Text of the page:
For the most part, most people who do design and market research do not see recruiting as part of the research process, but as something that happens outside of and apart from the field-research. Once in a long while, we have a client with such a short time-frame or such a specific participant need that recruiters are necessary. But we try to convince clients to give us the time to use our own staff recruit on the ground or at the very least, through conversations over the phone. Even when using an outside recruiter, simply taking what you get is sloppy work. Research begins during recruitment, not after you are in the field.
We have found that most recruiting agencies draw from a pool of people who have signed up to participate in focus groups and who have already been “trained” to be participants in that way. Increasingly, this is becoming the case for ethnographic participants, as well. While a good interviewer/participant observer can no doubt get around some of the problems of telling them what they want to hear, not having access to the data generated during the process of finding people to talk to (or letting them find you) is a severe limitation. It is important to remember that recruiters do not see data collection as their role. For a skilled ethnographer, for whom everything is data, this means that they lose potentially important information.
To be fair, using a recruiter is not always a bad idea. Indeed, there are some very good recruiters out there who we trust implicitly. They can add to the insights that come from recruiting, but they are few and far between. These recruiters see themselves as partners with the ethnographer rather than simply playing a transactional role.
Experience tells us that when we’ve used recruiters and our own on-the-ground recruits, the people we pick out are usually the more helpful respondents. Methodologically, the process tells us that we are able to establish trust and rapport during recruitment rather than relying on an awkward first encounter that was scheduled months in advance.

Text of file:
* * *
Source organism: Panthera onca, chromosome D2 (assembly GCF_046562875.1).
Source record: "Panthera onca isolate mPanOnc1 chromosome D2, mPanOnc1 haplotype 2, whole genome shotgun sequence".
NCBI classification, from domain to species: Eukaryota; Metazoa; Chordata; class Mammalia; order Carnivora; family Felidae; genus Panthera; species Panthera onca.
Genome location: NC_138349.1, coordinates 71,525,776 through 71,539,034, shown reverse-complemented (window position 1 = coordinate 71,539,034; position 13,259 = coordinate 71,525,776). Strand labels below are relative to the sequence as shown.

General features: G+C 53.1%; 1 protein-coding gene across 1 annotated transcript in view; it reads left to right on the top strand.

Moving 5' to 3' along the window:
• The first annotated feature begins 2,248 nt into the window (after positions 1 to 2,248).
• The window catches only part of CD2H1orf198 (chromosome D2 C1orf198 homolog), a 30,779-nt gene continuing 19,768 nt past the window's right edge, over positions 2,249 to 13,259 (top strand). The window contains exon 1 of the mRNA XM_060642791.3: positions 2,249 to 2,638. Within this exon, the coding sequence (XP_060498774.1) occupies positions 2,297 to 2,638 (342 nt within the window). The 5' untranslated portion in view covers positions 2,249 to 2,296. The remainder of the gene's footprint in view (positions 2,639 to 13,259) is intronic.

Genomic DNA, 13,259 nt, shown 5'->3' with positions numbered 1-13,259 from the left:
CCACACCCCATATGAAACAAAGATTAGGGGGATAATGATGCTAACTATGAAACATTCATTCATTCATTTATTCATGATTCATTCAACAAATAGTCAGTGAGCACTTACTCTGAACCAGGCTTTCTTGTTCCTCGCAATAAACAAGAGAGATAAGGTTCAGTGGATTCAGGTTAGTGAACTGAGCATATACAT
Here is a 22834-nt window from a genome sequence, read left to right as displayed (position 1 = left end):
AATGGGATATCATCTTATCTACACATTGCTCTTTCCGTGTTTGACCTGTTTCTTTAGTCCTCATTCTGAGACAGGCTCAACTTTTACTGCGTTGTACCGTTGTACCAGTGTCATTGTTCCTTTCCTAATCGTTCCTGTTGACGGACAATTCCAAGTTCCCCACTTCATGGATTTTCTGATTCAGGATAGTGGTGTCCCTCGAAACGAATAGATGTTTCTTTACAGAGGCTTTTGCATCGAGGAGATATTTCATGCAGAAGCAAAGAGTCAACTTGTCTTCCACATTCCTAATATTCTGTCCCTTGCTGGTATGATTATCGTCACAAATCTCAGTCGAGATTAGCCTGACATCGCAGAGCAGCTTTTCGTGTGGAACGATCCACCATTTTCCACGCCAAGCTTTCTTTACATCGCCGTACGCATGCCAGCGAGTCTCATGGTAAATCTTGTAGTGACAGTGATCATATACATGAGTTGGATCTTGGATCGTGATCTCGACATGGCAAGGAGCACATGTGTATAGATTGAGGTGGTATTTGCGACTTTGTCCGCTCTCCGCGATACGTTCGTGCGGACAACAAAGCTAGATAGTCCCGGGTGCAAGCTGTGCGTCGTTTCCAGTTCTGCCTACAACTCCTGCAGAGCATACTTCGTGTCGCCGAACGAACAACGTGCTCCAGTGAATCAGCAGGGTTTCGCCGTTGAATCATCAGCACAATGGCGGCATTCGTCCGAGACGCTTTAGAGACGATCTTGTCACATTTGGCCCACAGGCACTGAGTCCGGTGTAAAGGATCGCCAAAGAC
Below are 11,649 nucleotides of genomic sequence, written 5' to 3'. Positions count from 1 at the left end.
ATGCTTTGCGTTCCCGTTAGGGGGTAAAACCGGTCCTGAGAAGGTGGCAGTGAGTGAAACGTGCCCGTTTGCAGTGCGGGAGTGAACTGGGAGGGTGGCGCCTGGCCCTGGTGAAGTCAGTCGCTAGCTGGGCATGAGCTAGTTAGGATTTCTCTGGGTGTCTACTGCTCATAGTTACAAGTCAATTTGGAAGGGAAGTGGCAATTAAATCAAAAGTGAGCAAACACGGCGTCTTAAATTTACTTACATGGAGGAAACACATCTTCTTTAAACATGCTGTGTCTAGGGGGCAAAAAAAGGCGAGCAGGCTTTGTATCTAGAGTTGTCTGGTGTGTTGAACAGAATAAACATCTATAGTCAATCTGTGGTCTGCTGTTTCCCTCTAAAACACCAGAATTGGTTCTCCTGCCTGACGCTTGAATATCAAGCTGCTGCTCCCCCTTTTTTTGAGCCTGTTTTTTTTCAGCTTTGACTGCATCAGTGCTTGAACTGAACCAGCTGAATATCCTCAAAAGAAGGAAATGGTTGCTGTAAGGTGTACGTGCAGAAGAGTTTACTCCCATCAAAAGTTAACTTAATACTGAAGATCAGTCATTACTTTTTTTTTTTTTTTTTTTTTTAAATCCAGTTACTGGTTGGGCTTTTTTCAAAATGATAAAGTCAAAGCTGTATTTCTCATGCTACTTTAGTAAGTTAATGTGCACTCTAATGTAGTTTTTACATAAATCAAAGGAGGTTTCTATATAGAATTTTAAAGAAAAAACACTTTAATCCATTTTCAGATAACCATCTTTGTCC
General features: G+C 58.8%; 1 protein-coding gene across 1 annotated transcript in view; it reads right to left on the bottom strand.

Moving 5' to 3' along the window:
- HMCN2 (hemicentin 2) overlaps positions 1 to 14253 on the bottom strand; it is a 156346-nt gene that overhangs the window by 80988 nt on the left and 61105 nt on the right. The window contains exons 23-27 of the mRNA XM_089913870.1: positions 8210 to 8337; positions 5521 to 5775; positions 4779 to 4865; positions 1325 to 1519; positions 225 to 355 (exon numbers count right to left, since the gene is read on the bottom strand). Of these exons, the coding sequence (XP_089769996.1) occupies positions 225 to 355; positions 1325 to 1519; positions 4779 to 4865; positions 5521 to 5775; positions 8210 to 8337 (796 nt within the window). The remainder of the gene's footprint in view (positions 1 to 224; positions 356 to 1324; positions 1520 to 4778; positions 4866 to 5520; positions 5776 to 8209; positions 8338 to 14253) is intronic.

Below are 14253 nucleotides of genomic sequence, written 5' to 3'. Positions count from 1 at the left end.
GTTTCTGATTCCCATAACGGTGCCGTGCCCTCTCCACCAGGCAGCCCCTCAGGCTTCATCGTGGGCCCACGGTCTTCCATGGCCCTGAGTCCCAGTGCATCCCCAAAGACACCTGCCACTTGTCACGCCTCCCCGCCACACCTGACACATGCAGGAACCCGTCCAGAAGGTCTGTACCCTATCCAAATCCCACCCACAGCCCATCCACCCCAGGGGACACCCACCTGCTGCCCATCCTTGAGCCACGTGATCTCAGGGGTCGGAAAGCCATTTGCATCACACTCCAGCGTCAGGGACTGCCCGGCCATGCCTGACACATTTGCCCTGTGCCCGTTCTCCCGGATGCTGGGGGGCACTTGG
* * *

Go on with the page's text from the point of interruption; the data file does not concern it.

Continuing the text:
So, from the standpoint of doing what is best for the client, it begs a simple question: shouldn’t recruiting be a part of the process of the project and understanding the local context? The process of meeting and talking to people provides insight into cultural norms. Finding out whether or when they might talk with a researcher, let alone allowing the researcher into their lives on a more expansive basis, is an incredibly important sources of information. This isn’t always an easy task, so it is important to remember the following tips:
- Define the contexts: Where does an activity or practice take place? Defining the contexts we want to examine helps articulate the range of possibilities for observation.
- Define the sample: Who are the people we want to talk with? What are the social and cultural circles that will shape the event. It isn’t enough to define a demographic sample, you need to think in terms of cultural, social, professional and environmental systems.
- Get dirty: Be willing and able to recognize potential participants while you are actually doing the work. Take advantage of the setting and use it to recruit.
Recruiting teaches us about daily life, worldview, and what matters most to our participants. It can tell us volumes about how people conceptualize private and public spaces in which strangers are welcome to visit. Recruiting helps establish a sense of shared experience that leads to a richer understanding, which in turn leads to greater innovation. Ethnography is grounded in the idea of becoming more than a stranger. Without being engaged first hand in the recruitment process, the researcher is losing an profoundly important opportunity.